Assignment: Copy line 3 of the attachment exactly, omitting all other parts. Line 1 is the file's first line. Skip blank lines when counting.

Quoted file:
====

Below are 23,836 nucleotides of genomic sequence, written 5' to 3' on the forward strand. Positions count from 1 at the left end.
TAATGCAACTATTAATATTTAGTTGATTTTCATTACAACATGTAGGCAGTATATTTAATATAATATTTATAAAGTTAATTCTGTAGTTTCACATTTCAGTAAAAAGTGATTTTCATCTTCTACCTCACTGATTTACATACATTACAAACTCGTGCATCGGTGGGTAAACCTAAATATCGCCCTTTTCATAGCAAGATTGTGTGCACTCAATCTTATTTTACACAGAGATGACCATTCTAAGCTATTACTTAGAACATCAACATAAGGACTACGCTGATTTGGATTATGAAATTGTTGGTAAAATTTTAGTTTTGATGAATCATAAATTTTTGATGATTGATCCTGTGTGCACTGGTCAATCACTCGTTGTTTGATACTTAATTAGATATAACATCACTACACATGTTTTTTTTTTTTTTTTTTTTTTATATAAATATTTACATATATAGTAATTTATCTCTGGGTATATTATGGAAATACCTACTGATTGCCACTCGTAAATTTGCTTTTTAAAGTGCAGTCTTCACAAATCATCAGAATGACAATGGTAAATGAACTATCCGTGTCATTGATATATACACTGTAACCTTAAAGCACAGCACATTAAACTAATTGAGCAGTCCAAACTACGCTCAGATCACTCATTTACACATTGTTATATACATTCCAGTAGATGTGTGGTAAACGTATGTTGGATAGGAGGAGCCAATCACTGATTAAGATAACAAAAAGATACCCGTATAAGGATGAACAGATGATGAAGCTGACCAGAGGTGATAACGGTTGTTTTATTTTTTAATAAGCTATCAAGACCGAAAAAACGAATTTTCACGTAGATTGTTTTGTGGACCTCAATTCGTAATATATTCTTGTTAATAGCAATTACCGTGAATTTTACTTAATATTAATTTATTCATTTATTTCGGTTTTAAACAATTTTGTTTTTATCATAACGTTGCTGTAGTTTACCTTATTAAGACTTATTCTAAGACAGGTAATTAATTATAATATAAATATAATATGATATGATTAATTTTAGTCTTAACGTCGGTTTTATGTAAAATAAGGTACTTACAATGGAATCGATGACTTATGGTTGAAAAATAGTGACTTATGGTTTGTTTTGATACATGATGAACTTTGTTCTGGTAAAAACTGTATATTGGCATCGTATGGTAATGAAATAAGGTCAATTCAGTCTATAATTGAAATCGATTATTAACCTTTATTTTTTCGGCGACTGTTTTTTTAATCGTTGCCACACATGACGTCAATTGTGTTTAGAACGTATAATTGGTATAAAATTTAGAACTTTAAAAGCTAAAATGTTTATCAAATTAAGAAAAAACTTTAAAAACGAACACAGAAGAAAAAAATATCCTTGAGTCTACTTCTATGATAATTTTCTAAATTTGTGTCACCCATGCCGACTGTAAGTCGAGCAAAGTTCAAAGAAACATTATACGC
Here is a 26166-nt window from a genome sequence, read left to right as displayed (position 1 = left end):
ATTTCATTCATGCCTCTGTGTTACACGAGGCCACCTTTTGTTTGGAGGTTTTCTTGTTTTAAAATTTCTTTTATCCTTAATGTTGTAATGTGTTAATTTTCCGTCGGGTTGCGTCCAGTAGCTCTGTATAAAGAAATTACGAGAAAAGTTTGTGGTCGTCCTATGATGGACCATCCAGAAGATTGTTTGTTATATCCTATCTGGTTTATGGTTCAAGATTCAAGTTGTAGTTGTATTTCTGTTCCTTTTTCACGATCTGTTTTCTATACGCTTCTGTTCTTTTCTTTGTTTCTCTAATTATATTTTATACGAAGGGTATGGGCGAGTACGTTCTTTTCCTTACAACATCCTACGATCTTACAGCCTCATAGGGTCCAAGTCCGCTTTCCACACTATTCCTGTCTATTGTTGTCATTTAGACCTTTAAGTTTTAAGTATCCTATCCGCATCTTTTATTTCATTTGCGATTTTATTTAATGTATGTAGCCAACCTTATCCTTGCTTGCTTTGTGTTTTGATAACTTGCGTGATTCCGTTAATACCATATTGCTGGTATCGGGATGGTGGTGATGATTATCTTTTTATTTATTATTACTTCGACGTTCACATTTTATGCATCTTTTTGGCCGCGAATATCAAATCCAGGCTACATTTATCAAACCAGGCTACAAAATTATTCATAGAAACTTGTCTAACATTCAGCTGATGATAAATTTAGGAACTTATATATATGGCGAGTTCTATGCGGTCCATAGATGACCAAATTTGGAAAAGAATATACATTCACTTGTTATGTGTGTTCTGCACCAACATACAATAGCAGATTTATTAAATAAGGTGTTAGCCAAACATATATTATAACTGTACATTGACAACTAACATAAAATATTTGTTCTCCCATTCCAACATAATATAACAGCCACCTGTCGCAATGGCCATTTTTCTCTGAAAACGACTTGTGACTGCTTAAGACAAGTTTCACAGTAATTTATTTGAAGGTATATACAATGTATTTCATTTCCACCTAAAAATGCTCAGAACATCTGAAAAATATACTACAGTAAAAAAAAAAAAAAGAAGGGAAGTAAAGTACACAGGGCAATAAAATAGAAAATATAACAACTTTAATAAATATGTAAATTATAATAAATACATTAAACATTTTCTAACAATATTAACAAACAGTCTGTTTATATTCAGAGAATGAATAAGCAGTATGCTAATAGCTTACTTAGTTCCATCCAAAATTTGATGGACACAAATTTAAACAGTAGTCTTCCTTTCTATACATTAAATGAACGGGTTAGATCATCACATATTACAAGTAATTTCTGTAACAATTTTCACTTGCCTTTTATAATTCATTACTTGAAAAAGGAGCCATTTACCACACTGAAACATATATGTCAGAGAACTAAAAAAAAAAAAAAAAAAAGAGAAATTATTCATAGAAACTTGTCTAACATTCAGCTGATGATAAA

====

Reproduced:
Here is a 26166-nt window from a genome sequence, read left to right as displayed (position 1 = left end):